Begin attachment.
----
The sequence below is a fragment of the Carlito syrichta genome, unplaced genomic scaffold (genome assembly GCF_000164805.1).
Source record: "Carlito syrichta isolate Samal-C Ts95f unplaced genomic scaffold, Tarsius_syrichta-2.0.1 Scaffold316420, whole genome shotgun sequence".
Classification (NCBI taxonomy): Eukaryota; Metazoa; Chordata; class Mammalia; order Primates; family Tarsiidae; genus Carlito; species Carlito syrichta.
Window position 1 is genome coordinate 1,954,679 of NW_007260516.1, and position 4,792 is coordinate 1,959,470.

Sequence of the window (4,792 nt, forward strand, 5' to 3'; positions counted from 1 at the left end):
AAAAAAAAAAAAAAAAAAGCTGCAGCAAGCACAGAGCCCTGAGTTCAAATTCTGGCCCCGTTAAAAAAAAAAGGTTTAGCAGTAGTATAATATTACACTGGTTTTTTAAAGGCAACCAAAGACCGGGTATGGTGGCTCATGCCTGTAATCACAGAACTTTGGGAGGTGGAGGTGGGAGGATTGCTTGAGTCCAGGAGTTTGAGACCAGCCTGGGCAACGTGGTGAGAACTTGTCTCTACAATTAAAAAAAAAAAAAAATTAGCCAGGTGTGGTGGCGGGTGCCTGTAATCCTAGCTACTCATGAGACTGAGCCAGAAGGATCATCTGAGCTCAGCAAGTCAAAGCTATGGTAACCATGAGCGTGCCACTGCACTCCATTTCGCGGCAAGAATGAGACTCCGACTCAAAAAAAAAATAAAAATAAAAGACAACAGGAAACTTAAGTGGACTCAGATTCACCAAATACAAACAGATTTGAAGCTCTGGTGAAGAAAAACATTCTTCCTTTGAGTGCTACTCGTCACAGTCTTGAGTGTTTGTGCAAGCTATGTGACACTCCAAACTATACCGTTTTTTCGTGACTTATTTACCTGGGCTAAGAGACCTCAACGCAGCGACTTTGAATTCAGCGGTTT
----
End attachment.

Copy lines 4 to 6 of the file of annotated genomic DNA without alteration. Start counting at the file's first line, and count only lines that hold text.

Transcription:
Window position 1 is genome coordinate 1,954,679 of NW_007260516.1, and position 4,792 is coordinate 1,959,470.

Sequence of the window (4,792 nt, forward strand, 5' to 3'; positions counted from 1 at the left end):
AAAAAAAAAAAAAAAAAAGCTGCAGCAAGCACAGAGCCCTGAGTTCAAATTCTGGCCCCGTTAAAAAAAAAAGGTTTAGCAGTAGTATAATATTACACTGGTTTTTTAAAGGCAACCAAAGACCGGGTATGGTGGCTCATGCCTGTAATCACAGAACTTTGGGAGGTGGAGGTGGGAGGATTGCTTGAGTCCAGGAGTTTGAGACCAGCCTGGGCAACGTGGTGAGAACTTGTCTCTACAATTAAAAAAAAAAAAAAATTAGCCAGGTGTGGTGGCGGGTGCCTGTAATCCTAGCTACTCATGAGACTGAGCCAGAAGGATCATCTGAGCTCAGCAAGTCAAAGCTATGGTAACCATGAGCGTGCCACTGCACTCCATTTCGCGGCAAGAATGAGACTCCGACTCAAAAAAAAAATAAAAATAAAAGACAACAGGAAACTTAAGTGGACTCAGATTCACCAAATACAAACAGATTTGAAGCTCTGGTGAAGAAAAACATTCTTCCTTTGAGTGCTACTCGTCACAGTCTTGAGTGTTTGTGCAAGCTATGTGACACTCCAAACTATACCGTTTTTTCGTGACTTATTTACCTGGGCTAAGAGACCTCAACGCAGCGACTTTGAATTCAGCGGTTT